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#Extensible GWT-Platform Application Example

This project provides an example of how one might go about creating an extensible application using GWT-Platform.

##Overview

It's relatively simple to create modular applications using GWT and GWT-Platform. Typically, this involves creating components and assembling the desired set into an application. With GWT-Platform, the application project would include all the necessary modules, Ginjector definition and entry point.

This is all well and good for an application defining a static set of components. Things get tricky when the application needs to support a dynamic set of components, especially when using GWT-Platform. This is due to some of the constraints imposed on how an application is structured. Briefly, these are:

  • Ginjector definition with get methods for EventBus, PlaceManager and all Presenter types. This is required during generation of the Proxy implementations for the presenters.
  • Ginjector creation, typically using GWT.create(MyGinjector.class).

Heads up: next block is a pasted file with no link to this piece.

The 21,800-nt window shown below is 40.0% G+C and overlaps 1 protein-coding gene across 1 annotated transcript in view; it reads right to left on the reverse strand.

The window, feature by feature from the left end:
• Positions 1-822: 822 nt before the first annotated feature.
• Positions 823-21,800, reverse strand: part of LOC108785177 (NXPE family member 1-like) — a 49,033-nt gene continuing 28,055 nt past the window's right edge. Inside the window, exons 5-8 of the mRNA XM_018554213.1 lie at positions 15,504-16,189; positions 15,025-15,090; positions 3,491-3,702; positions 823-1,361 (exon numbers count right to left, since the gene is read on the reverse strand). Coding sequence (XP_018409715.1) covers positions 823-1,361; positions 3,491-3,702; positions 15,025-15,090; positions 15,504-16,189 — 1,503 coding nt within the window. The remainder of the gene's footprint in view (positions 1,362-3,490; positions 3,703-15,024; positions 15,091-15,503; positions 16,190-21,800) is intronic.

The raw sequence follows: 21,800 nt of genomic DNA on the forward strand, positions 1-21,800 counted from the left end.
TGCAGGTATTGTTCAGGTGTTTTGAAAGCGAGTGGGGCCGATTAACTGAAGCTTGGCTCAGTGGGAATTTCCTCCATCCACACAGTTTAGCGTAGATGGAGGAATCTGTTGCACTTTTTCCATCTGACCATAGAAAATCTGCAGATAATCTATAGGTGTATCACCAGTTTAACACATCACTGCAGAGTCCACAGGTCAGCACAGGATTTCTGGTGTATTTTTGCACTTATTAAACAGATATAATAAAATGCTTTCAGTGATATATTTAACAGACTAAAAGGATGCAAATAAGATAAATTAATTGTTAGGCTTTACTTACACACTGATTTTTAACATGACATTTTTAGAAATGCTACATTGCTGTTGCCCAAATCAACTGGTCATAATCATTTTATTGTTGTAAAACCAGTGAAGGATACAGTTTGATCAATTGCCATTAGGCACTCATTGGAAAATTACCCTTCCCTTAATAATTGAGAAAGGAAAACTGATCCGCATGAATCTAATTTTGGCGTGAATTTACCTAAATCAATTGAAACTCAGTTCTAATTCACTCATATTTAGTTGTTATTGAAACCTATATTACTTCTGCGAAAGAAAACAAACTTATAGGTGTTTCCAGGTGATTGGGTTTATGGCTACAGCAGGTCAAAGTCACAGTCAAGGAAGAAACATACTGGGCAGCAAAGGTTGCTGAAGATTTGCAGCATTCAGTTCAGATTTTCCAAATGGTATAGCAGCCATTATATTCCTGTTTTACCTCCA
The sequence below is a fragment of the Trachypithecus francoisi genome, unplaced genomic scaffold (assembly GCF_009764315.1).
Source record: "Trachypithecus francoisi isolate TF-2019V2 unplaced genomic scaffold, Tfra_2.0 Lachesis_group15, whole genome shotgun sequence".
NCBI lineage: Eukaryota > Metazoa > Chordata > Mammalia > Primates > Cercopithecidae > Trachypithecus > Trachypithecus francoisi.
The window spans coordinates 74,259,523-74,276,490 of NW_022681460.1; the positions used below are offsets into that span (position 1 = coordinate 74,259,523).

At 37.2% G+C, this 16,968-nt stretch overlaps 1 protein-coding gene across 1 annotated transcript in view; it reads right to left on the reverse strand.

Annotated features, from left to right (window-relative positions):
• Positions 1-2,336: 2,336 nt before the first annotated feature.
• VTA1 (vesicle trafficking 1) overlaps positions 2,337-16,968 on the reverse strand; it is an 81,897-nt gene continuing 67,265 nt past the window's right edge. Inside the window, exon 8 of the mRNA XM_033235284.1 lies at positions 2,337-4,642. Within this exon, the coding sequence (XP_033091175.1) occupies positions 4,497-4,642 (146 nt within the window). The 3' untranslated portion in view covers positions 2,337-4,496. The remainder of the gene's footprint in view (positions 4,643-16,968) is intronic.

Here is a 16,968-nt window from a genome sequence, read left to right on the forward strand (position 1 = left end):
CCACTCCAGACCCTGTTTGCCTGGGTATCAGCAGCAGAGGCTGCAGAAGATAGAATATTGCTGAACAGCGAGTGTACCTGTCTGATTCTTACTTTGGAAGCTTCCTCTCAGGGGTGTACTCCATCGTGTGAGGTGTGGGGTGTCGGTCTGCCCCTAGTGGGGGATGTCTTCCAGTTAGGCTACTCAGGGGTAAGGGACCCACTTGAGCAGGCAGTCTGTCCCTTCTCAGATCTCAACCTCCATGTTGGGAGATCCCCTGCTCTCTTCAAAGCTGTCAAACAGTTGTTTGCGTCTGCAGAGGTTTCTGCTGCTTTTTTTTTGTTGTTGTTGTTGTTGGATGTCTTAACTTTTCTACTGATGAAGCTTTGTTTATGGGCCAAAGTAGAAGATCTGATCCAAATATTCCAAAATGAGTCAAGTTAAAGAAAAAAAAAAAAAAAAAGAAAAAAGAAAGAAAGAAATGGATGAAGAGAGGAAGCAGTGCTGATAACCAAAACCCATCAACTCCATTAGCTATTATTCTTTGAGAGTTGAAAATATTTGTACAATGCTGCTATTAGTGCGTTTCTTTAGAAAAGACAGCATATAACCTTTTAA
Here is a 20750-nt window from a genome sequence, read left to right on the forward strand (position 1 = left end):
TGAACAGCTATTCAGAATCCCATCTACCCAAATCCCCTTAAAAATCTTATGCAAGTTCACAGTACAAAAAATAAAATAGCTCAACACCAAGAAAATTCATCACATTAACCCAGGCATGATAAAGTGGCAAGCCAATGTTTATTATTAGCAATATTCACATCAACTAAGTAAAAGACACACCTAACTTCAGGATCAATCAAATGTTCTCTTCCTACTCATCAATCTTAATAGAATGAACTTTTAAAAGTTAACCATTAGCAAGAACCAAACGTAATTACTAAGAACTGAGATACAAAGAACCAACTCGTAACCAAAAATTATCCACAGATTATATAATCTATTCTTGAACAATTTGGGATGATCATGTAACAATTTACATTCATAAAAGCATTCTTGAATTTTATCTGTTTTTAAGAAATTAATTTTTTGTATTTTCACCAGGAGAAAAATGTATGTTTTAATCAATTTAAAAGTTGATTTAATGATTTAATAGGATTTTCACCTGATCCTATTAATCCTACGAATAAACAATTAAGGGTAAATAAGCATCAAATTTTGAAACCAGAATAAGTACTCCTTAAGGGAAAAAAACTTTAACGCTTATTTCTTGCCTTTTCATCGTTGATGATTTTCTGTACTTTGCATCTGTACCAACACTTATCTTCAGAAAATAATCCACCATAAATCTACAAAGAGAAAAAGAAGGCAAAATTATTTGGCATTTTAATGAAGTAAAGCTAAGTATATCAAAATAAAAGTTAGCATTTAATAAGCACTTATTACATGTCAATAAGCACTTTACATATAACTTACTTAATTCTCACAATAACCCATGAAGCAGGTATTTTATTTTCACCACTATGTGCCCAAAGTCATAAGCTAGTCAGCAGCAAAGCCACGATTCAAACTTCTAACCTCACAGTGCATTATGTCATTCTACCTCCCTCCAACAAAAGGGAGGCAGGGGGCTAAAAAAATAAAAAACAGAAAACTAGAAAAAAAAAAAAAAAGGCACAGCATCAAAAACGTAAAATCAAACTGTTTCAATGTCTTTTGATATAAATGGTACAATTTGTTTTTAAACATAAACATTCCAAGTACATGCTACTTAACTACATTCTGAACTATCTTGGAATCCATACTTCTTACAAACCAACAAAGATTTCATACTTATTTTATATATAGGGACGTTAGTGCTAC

• Ginjector binding (i.e. DelayedBindRegistry.bind(ginjector)). This binds the Ginjector instance to the Presenter Proxy implementations.

The above constraints make it difficult to dynamically construct a Ginjector interface, which aggregates all Ginjector interfaces into one. The biggest constraint is the Proxy generation, which requires the Ginjecter interface be known when the Proxy implementations are generated.

To make an application extensible, two problems need to be overcome:

  • An extension mechanism must be created, enabling extra functionality to be plugged in (i.e. a plug-in API).
  • A mechanism allowing the Ginjector used by the core application to be swapped out.

This project provides an example of how both of these problems might be solved.

##The Solution

###What It Is and Isn't